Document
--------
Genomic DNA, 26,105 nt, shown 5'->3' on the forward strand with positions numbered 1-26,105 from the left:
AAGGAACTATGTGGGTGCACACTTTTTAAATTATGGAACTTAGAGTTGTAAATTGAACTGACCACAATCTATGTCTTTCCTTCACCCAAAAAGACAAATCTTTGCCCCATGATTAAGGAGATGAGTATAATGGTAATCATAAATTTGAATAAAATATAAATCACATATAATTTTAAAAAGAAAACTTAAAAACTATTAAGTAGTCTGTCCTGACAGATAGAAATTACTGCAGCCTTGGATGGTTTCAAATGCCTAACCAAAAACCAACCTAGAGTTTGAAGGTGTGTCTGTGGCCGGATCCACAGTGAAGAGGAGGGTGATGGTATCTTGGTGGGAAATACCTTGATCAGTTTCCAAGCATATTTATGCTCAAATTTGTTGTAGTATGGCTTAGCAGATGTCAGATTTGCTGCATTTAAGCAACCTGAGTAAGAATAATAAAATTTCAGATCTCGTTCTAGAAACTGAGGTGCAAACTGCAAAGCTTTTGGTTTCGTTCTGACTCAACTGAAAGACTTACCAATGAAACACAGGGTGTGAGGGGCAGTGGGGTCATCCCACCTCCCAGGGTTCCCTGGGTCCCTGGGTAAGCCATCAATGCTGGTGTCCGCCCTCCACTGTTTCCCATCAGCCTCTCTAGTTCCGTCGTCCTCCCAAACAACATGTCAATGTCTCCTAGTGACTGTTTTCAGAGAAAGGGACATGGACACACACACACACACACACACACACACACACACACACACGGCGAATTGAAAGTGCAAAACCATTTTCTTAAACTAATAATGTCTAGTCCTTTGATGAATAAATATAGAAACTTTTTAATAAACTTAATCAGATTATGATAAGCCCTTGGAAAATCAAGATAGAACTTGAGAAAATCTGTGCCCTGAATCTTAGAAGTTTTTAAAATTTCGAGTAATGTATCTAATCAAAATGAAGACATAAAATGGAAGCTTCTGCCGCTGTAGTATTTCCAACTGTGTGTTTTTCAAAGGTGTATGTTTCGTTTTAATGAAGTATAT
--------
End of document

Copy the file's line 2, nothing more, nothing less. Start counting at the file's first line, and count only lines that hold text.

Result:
AAGGAACTATGTGGGTGCACACTTTTTAAATTATGGAACTTAGAGTTGTAAATTGAACTGACCACAATCTATGTCTTTCCTTCACCCAAAAAGACAAATCTTTGCCCCATGATTAAGGAGATGAGTATAATGGTAATCATAAATTTGAATAAAATATAAATCACATATAATTTTAAAAAGAAAACTTAAAAACTATTAAGTAGTCTGTCCTGACAGATAGAAATTACTGCAGCCTTGGATGGTTTCAAATGCCTAACCAAAAACCAACCTAGAGTTTGAAGGTGTGTCTGTGGCCGGATCCACAGTGAAGAGGAGGGTGATGGTATCTTGGTGGGAAATACCTTGATCAGTTTCCAAGCATATTTATGCTCAAATTTGTTGTAGTATGGCTTAGCAGATGTCAGATTTGCTGCATTTAAGCAACCTGAGTAAGAATAATAAAATTTCAGATCTCGTTCTAGAAACTGAGGTGCAAACTGCAAAGCTTTTGGTTTCGTTCTGACTCAACTGAAAGACTTACCAATGAAACACAGGGTGTGAGGGGCAGTGGGGTCATCCCACCTCCCAGGGTTCCCTGGGTCCCTGGGTAAGCCATCAATGCTGGTGTCCGCCCTCCACTGTTTCCCATCAGCCTCTCTAGTTCCGTCGTCCTCCCAAACAACATGTCAATGTCTCCTAGTGACTGTTTTCAGAGAAAGGGACATGGACACACACACACACACACACACACACACACACACACACACGGCGAATTGAAAGTGCAAAACCATTTTCTTAAACTAATAATGTCTAGTCCTTTGATGAATAAATATAGAAACTTTTTAATAAACTTAATCAGATTATGATAAGCCCTTGGAAAATCAAGATAGAACTTGAGAAAATCTGTGCCCTGAATCTTAGAAGTTTTTAAAATTTCGAGTAATGTATCTAATCAAAATGAAGACATAAAATGGAAGCTTCTGCCGCTGTAGTATTTCCAACTGTGTGTTTTTCAAAGGTGTATGTTTCGTTTTAATGAAGTATAT